4. (This is the last take about feeling sorry for myself, I promise.) It wasn’t so much fear that I’ll never have a baby that was bothering me at the time– probably because I’ve been so distracted by trying to finish this thesis, get ready to move to Paris in September, feed the household on a grad student budget, et cetera. There were two factors, the first being a frustration that my body was completely out of my control. If you think about it, this is pretty illogical. My body has always been out of my control. I did not choose my conception and I’ll have no control over my aging or eventual death. There’s no reason I should be able to control whether or not it grows tumors.

The second was a real feeling of self-loathing which brought up a whole load of body/self-esteem issues I hadn’t thought much about for a while. I’m getting tired of typing, so I’ll put the long sad story into short sentences: I used to have a lot of body image issues. Then I lived in my brain for years and had a student life style and put on some extra weight. I hated my body but didn’t think about it. Then I decided that I wanted to get healthy, and I did, and I mostly stopped thinking about it! Then I couldn’t get pregnant and I noticed all these old emotions of hating my body came back.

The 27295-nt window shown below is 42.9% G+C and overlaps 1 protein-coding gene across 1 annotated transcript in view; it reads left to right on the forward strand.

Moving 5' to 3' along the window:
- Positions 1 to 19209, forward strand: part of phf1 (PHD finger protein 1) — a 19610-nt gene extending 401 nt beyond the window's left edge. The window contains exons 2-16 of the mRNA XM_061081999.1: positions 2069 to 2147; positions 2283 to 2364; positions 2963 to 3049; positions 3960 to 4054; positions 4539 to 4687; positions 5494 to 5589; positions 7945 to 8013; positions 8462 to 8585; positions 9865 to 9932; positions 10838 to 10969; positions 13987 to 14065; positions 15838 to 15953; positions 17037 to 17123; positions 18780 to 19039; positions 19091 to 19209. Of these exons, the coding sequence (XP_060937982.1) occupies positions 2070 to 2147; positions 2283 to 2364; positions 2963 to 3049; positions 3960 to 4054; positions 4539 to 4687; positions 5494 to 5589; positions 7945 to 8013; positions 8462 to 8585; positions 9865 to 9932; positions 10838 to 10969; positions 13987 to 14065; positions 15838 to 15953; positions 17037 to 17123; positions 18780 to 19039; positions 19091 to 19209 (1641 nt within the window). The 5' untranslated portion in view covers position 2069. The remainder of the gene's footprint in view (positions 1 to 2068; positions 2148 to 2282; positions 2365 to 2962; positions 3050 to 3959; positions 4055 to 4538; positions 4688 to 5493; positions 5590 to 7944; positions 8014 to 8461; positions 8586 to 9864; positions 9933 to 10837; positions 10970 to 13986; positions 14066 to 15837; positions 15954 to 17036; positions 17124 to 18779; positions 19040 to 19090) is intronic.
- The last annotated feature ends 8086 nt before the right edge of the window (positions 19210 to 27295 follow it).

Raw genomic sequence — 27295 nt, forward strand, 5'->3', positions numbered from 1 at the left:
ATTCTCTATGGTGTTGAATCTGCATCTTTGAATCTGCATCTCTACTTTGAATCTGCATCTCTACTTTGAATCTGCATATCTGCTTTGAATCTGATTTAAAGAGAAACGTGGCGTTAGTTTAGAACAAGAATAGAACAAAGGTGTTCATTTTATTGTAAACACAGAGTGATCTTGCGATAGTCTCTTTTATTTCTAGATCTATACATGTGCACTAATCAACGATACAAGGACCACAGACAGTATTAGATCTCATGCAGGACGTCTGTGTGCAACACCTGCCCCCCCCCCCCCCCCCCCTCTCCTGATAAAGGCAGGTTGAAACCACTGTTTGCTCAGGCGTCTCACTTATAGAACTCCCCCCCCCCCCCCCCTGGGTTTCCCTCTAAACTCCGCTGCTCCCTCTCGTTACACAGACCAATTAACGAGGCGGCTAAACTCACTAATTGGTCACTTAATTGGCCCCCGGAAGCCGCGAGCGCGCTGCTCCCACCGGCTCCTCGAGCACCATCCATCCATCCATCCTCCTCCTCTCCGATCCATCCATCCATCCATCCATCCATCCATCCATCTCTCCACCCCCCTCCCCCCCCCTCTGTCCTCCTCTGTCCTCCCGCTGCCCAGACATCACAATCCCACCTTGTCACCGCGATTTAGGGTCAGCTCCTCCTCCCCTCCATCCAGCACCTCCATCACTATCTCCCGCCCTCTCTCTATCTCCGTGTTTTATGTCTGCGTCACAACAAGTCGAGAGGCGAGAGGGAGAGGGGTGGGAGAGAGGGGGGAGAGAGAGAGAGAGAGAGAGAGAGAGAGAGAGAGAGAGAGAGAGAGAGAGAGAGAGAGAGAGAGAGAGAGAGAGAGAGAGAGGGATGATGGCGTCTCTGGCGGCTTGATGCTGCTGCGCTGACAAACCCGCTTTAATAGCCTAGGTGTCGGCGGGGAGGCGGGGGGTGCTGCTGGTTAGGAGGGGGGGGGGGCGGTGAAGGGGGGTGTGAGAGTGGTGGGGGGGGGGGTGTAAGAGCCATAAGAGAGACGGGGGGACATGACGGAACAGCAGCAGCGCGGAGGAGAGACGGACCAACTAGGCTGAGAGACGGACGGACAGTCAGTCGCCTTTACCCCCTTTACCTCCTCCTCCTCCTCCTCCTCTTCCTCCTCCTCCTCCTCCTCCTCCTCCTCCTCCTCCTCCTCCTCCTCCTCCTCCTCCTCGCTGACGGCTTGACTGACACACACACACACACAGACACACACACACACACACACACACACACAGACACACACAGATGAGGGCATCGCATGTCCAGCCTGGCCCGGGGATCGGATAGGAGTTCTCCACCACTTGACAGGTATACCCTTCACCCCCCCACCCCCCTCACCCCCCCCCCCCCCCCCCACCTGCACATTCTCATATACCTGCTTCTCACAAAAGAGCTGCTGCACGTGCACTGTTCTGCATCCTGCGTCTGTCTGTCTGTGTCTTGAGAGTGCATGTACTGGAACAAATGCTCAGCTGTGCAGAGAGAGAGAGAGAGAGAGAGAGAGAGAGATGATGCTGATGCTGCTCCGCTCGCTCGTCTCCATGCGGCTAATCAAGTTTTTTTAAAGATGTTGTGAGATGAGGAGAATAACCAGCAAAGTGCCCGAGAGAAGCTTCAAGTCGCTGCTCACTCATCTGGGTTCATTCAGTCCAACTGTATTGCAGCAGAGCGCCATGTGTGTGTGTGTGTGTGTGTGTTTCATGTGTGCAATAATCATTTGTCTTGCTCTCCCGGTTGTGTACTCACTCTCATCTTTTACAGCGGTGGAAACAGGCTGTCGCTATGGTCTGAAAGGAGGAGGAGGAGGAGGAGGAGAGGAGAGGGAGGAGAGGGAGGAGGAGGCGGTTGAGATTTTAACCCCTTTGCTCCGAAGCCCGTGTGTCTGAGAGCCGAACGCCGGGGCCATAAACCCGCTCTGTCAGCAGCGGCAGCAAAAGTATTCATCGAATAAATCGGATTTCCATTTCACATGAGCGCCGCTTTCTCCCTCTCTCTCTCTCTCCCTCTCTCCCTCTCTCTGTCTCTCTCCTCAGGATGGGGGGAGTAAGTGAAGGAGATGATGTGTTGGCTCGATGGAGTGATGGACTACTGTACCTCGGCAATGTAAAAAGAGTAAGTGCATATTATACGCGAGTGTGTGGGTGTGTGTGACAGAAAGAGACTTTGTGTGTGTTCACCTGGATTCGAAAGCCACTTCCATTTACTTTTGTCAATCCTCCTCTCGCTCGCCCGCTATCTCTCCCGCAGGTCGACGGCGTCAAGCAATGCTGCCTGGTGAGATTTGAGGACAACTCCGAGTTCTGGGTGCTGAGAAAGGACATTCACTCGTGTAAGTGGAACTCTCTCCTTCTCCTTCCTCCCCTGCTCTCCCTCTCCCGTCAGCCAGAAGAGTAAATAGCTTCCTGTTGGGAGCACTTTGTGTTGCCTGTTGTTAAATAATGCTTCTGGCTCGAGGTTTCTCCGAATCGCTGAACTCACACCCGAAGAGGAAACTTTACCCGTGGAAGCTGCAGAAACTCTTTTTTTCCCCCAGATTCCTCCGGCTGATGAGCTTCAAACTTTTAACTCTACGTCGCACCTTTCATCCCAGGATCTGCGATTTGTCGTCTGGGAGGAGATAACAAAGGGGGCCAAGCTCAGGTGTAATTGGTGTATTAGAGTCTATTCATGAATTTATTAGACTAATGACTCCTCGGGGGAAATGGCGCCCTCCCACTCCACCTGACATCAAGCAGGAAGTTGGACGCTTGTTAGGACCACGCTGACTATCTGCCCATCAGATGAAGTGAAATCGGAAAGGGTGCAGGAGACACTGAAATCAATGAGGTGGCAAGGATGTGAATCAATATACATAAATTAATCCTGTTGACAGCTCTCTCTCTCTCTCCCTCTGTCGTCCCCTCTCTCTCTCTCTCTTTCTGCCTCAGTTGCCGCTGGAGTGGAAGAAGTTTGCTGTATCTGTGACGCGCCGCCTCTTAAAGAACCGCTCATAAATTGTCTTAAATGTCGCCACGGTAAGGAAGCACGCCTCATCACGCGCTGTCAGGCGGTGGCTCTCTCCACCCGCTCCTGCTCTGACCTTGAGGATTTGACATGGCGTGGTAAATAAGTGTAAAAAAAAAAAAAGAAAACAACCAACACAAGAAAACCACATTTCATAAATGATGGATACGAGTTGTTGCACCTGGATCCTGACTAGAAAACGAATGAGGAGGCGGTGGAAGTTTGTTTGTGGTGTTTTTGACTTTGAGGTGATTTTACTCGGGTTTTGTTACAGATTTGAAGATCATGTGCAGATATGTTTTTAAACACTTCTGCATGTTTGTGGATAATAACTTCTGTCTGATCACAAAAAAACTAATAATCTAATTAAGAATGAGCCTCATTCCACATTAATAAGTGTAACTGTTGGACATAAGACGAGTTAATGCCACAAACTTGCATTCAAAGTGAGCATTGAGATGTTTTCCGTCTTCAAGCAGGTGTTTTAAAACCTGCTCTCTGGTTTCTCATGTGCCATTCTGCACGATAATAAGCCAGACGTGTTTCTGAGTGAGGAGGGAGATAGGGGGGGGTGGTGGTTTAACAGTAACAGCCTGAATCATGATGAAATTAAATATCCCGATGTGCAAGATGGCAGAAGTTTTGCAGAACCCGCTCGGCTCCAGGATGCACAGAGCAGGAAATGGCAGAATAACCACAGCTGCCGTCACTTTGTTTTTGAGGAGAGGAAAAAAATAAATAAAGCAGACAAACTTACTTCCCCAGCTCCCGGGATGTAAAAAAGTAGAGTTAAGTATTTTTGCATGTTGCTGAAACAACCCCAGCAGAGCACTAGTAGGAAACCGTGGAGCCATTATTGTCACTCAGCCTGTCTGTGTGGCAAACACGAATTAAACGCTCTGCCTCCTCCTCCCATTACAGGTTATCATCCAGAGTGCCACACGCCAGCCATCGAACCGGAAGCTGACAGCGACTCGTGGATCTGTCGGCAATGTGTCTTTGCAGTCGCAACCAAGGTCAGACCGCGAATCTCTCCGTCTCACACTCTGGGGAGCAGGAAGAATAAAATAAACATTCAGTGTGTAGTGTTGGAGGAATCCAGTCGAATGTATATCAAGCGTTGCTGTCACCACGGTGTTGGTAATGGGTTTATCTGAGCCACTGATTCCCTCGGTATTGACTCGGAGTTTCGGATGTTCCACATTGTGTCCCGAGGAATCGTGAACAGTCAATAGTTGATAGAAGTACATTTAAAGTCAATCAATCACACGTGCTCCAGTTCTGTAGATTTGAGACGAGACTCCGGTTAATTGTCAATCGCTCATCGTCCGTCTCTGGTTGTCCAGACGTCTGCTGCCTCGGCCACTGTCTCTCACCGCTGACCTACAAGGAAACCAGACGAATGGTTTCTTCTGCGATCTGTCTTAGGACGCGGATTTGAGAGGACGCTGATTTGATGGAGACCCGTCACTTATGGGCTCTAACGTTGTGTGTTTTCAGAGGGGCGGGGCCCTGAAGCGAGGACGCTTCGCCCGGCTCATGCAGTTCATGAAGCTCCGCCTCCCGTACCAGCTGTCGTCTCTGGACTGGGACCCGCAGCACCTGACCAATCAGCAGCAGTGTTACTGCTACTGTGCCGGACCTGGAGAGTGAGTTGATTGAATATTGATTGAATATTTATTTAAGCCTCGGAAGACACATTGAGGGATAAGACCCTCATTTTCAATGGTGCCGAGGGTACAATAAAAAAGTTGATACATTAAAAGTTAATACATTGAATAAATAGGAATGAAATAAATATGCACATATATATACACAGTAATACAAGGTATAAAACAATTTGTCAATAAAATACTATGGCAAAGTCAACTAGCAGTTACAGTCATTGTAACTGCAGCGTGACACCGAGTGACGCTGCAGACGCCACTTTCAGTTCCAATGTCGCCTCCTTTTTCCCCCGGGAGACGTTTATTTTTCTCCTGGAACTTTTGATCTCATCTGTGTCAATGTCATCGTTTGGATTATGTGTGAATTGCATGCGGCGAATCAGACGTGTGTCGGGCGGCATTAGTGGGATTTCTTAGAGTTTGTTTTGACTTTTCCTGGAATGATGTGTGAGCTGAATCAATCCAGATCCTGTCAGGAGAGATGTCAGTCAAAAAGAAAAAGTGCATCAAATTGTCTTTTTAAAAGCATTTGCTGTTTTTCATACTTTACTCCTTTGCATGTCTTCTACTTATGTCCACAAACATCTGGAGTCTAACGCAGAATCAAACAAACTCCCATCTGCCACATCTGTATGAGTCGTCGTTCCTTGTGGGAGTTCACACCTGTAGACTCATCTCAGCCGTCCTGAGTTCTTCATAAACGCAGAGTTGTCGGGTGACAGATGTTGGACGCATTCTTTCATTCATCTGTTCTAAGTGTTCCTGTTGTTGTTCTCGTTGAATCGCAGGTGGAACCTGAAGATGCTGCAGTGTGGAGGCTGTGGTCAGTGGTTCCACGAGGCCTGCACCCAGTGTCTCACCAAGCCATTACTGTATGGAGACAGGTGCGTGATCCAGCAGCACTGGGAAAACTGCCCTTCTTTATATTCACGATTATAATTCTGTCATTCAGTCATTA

I assume I’m not the only sub- or infertile woman who finds old body image issues lurking behind her many infertility-related emotions.

*   *   *   *   *

5. Still life to represent my brain these days:


All it needs is a cup of coffee. The photo, that is. But also my brain.

I thought about giving you a picture of my edits on my own chapter, in which (among other things) I described my thesis statement as “somnolent,” but I thought you’d probably had enough of Alice’s self-loathing for the day.

6. Since this week’s host is known for her husband quotes, here are a few from Tristan:

“I did not know that there was a Vatican anthem… I guess that will come in handy if they ever win anything in the Olympics.”

“Charlotte, you have first-world cat problems.”

A, as he throws out his coffee: “You’re going to waste the money you spent on coffee?”